Sports books in Nevada won just over $724,000 from Super Bowl bets despite heavy gambling on the Green Bay Packers and lots of scoring, Nevada gambling regulators said Tuesday.
The Nevada Gaming Control Board said $87.5 million were wagered on the NFL's championship game in 183 sports books across the state.
Of those bets, casinos kept less than 1 percent.
Green Bay beat the Pittsburgh Steelers 31-25 at Cowboys Stadium in Arlington, Texas, on Sunday night. The Packers were a 2 1/2-point favorite in most Las Vegas casinos, giving their supporters a win with the six-point victory. The combined 56 points scored helped bettors who gambled that the total would go over about 45 points.
Mike Lawton, a research analyst with the control board, said that while some casinos won, others had moderate losses.
"There wasn't anyone that lost anything mind-blowing," he said. "I think we were really worried about it being a loss — it could have been worse."
Gamblers wagered 5.5 percent more this year than last year, when Nevada casinos won $6.9 million on $82.7 million in Super Bowl bets as New Orleans beat Indianapolis, 31-17.
Casinos have lost once only once on the Super Bowl in the last 10 years, in 2008 when bettors gambled $92 million and casinos lost $2.57 million as the New York Giants beat New England, 17-14.
This year was the slimmest winning Super Bowl for casinos since 1998, when books won $472,000 on $77.2 million in wagers. The Denver Broncos beat Green Bay in that game, 31-24.
SUMMARY NEVADA SPORTS BOOK PERFORMANCE FOR LAST TEN SUPER BOWLS
|WIN/(LOSS)||WIN %||GAME RESULTS|
|2011||$87,491,098||$724,176||0.83%||Green Bay 31, Pittsburgh 25|
|2010||$82,726,367||$6,857,101||8.30%||New Orleans 31, Indianapolis 17|
|2009||$81,514,748||$6,678,044||8.20%||Pittsburgh 27, Arizona 23|
|2008||$92,055,833||($2,573,103)||-2.80%||N.Y. Giants 17, New England 14|
|2007||$93,067,358||$12,930,175||13.90%||Indianapolis 29, Chicago 17|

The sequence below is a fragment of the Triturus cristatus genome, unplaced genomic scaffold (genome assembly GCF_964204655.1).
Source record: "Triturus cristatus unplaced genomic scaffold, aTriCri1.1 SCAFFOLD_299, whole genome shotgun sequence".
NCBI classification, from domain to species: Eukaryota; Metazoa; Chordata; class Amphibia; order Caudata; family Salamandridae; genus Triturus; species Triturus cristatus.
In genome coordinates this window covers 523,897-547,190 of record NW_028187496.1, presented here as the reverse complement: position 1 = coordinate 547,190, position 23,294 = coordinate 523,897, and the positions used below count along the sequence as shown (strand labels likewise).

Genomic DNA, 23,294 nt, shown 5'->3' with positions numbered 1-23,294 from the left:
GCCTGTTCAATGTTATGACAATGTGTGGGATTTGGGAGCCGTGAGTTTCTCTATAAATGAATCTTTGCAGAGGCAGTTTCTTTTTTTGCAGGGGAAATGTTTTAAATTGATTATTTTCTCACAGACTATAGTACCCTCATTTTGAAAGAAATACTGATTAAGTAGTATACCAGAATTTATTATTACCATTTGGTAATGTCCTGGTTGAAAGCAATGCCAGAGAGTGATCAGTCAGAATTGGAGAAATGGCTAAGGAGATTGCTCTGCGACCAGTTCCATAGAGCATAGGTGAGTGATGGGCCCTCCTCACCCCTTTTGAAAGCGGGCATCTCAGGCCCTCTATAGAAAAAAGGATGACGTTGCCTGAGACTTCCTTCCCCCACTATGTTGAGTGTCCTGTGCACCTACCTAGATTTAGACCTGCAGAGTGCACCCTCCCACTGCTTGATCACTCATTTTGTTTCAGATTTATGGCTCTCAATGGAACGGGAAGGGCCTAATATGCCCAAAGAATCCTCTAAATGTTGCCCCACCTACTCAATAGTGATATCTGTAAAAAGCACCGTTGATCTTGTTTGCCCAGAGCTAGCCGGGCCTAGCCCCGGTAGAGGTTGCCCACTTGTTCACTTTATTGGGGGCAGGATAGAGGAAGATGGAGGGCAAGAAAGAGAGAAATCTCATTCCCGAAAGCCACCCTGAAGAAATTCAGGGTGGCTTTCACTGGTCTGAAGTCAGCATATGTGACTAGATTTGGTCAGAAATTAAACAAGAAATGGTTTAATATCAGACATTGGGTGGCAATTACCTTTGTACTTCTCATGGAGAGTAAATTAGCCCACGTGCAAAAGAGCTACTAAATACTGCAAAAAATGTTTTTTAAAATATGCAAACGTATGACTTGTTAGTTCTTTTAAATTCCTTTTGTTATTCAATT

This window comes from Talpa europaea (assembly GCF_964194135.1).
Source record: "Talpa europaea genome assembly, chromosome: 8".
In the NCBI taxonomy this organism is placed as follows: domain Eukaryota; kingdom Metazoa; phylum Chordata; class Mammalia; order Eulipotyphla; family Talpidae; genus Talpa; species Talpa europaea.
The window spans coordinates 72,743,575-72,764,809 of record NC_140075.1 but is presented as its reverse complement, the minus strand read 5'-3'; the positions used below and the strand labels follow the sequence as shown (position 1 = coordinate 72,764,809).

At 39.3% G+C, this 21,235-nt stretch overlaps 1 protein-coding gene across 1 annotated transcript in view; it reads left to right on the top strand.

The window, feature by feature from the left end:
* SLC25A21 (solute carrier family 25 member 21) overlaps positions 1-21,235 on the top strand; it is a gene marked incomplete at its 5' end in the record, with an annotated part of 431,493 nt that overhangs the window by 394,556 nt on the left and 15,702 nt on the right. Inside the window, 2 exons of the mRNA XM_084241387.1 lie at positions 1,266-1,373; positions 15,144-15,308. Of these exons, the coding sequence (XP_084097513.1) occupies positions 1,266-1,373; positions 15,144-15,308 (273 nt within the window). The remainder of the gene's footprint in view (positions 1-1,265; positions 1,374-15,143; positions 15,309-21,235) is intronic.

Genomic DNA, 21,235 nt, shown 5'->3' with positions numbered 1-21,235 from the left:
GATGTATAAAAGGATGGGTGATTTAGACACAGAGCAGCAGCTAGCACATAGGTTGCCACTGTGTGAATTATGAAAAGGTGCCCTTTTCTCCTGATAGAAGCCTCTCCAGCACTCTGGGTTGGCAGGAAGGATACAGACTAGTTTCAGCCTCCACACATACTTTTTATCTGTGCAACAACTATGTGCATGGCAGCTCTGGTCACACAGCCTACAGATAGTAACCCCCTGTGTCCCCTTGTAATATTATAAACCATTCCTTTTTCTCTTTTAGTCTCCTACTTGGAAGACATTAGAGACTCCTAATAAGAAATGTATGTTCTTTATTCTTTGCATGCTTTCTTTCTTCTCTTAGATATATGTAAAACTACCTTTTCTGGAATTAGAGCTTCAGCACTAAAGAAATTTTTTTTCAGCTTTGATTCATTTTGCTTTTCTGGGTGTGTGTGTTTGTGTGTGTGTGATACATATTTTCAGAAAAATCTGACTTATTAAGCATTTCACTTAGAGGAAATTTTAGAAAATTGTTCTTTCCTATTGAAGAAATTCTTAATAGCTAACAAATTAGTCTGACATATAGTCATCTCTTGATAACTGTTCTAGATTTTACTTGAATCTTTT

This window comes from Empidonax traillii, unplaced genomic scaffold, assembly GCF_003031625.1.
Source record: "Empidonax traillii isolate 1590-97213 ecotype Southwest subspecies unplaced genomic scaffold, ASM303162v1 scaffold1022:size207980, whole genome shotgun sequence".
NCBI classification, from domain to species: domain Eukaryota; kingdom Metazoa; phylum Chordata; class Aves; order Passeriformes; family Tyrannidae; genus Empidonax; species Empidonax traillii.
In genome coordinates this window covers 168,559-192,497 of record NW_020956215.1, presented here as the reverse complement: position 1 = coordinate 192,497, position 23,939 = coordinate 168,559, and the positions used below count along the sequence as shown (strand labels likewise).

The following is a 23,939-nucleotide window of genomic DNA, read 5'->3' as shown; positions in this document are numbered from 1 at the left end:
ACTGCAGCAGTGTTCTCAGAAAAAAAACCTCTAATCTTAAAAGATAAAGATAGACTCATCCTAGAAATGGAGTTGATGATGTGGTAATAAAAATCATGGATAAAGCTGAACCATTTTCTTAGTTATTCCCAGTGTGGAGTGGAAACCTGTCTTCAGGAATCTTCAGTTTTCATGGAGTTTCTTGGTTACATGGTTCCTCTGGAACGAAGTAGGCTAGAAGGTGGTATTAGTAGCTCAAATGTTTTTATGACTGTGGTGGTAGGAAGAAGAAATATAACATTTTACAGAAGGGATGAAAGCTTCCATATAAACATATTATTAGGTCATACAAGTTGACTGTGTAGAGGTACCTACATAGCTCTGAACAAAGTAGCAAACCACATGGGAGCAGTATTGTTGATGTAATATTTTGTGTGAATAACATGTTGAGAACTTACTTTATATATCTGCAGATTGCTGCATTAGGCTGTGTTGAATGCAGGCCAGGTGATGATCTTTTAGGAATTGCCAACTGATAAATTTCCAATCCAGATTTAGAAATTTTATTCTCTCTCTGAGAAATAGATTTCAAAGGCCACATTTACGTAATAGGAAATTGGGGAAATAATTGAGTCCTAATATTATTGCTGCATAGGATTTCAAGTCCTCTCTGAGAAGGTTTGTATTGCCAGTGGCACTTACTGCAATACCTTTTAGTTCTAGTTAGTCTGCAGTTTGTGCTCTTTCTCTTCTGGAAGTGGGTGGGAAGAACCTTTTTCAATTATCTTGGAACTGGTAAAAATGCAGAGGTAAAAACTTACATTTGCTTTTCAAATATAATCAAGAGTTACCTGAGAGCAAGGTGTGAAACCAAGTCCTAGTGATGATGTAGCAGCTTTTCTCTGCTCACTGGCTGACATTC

|2006||$94,534,372||$8,828,431||9.30%||Pittsburgh 21, Seattle 10|
|2005||$90,759,236||$15,430,138||17.00%||New England 24, Philadelphia 21|
|2004||$81,242,191||$12,440,698||15.30%||New England 32, Carolina 29|
|2003||$71,693,032||$5,264,963||7.30%||Tampa Bay 48, Oakland 21|
|2002||$71,513,304||$2,331,607||3.30%||New England 20, St. Louis 17|
Vegas Sports Books | The LVH Super Book threw out all kinds of cool NFL stuff on Sunday that will give bettors something to chew on for a while. They posted their games of the year along with their season win totals.
The Miami Herald building, although still standing, no longer houses the newspaper operation. As of last week, the Miami Herald building is now owned by Malaysia-based Genting Group, the company that paid $236 million for the right to tear it down.
After paying an $11 million advance to a struggling Atlantic City casino it intended to buy, the parent company of the world’s largest online poker website was left with nothing for its troubles Friday when a judge ruled the casino had the right to scrap the deal.
New Jersey moved forward Friday with its plans to offer Internet gambling, issuing regulations on how the new online bets are to be handled. The state still has not set a date when Atlantic City’s 12 casinos may begin offering Internet bets.
Nevada regulators have approved Pinnacle Entertainment Inc.’s buyout of rival Ameristar Casinos Inc. The $869 million deal will more than double Pinnacle’s size.
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